Yes, it works reasonably well and provides a good estimate that you can start with. Remember, you can scale up or down easily in Azure SQL Database. This post by Justin Henriksen (the author of DTU Calculator) describes what you need to capture (essentially what the estimate will be based on); take a particular attention to the Resource Utilization section of the blog post. Note that if you are extracting resource utilization of a multi-purpose server (read: laptop), DTU Calculator will take it into account in the Analysis. Check out SQL Azure Performance Benchmarking by Paul Brewer which reviews the DTU Calculator quality.
Q: What’s the max storage of per pool in Elastic Pool?
Currently 750GB per pool. Please check Elastic pool service tiers and performance in eDTUs for updates.
Q: Is there SQL Server Agent Job?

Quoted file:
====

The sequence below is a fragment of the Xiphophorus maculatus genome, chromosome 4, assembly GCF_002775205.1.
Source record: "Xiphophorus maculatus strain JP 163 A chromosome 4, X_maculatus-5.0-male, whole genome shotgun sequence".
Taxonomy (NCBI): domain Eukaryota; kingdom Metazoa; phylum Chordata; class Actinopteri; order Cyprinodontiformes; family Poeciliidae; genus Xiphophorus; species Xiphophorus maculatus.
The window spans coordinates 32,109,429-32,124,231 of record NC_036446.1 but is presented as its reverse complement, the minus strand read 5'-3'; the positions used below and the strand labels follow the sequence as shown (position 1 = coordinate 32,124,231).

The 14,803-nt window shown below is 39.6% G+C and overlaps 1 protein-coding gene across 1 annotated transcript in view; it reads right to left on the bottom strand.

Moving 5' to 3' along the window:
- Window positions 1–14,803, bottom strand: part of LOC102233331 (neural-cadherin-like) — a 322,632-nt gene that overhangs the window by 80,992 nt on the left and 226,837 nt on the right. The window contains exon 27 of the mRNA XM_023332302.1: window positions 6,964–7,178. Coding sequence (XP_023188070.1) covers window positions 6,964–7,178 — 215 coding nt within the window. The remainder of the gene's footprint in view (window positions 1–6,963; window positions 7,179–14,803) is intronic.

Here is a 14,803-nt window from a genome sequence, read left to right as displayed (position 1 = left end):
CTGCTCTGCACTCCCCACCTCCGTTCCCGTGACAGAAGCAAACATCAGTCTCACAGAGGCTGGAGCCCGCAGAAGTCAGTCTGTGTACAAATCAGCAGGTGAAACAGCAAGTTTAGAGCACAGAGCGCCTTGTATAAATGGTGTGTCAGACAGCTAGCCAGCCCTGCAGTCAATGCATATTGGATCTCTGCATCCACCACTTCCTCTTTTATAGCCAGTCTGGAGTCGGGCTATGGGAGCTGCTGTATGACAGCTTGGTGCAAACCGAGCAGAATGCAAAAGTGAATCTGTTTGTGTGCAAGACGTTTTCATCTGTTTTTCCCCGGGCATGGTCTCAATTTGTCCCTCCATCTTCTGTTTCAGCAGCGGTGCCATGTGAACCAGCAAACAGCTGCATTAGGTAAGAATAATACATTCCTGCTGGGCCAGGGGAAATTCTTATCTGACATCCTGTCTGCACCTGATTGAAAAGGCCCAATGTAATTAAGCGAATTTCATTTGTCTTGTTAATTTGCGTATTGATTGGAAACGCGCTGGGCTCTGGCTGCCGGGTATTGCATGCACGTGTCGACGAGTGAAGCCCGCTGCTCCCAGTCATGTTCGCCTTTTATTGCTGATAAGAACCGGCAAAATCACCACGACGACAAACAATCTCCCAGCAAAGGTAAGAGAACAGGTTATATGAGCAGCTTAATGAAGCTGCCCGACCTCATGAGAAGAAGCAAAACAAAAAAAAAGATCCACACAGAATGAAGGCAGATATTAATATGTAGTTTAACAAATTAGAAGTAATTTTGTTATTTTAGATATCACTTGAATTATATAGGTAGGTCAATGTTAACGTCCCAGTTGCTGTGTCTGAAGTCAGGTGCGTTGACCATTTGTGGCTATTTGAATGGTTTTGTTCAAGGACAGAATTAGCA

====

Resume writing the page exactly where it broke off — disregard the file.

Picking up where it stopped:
Q: Does DTU represent CPU, read, write and memory?
In Azure SQL DB Benchmark overview, DTU is described as below.
DTUs provide a way to describe the relative capacity of a performance level based on a blended measure of CPU, memory, and read and write rates offered by each performance level. Doubling the DTU rating of a database equates to doubling the database power.
Special thanks to…
My colleagues at Microsoft who I often bounce feedback from SQL Saturday events:
- Vladimir Ivanovic (Program Manager) – follow him on Azure blog for interesting discussion on Azure SQL Database Performance Recommendations.
- Srini Acharya (Program Manager) – interact with him at StackOverflow on Azure SQL Database topics especially Performance Tuning.
- Shantanu Khurekar (Program Manager) – follow him on Azure blog and interact with him at StackOverflow on Azure SQL Database topics.
Continuous innovation is the core of Azure SQL Database. Some features or offerings evolve, so the above is accurate at the time of writing. We receive users feedback and are able to improve on it, thanks to the Cloud infrastructure. Hope the Q & A above has been helpful. Remember, there is a Part 1 version of this too for more Q & A.